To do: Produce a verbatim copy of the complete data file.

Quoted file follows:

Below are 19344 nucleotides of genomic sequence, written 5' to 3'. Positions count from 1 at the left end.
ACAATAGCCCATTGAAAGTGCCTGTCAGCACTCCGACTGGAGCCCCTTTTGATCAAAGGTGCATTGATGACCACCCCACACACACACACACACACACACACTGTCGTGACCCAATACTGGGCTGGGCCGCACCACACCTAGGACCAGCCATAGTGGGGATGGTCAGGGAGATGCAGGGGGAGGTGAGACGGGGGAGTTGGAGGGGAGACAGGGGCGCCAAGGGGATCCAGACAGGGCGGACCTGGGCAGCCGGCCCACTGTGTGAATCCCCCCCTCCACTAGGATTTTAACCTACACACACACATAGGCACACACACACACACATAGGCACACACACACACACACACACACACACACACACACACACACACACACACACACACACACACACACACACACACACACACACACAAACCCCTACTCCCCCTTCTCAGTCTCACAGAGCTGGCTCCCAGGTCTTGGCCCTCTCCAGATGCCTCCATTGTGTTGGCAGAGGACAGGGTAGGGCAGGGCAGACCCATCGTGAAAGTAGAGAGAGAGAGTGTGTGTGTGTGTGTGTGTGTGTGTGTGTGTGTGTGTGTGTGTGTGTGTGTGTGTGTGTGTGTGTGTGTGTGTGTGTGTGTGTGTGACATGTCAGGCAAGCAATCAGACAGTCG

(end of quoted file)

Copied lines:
Below are 19344 nucleotides of genomic sequence, written 5' to 3'. Positions count from 1 at the left end.
ACAATAGCCCATTGAAAGTGCCTGTCAGCACTCCGACTGGAGCCCCTTTTGATCAAAGGTGCATTGATGACCACCCCACACACACACACACACACACACACTGTCGTGACCCAATACTGGGCTGGGCCGCACCACACCTAGGACCAGCCATAGTGGGGATGGTCAGGGAGATGCAGGGGGAGGTGAGACGGGGGAGTTGGAGGGGAGACAGGGGCGCCAAGGGGATCCAGACAGGGCGGACCTGGGCAGCCGGCCCACTGTGTGAATCCCCCCCTCCACTAGGATTTTAACCTACACACACACATAGGCACACACACACACACATAGGCACACACACACACACACACACACACACACACACACACACACACACACACACACACACACACACACACACACACACACACACACAAACCCCTACTCCCCCTTCTCAGTCTCACAGAGCTGGCTCCCAGGTCTTGGCCCTCTCCAGATGCCTCCATTGTGTTGGCAGAGGACAGGGTAGGGCAGGGCAGACCCATCGTGAAAGTAGAGAGAGAGAGTGTGTGTGTGTGTGTGTGTGTGTGTGTGTGTGTGTGTGTGTGTGTGTGTGTGTGTGTGTGTGTGTGTGTGTGTGTGTGTGTGTGTGACATGTCAGGCAAGCAATCAGACAGTCG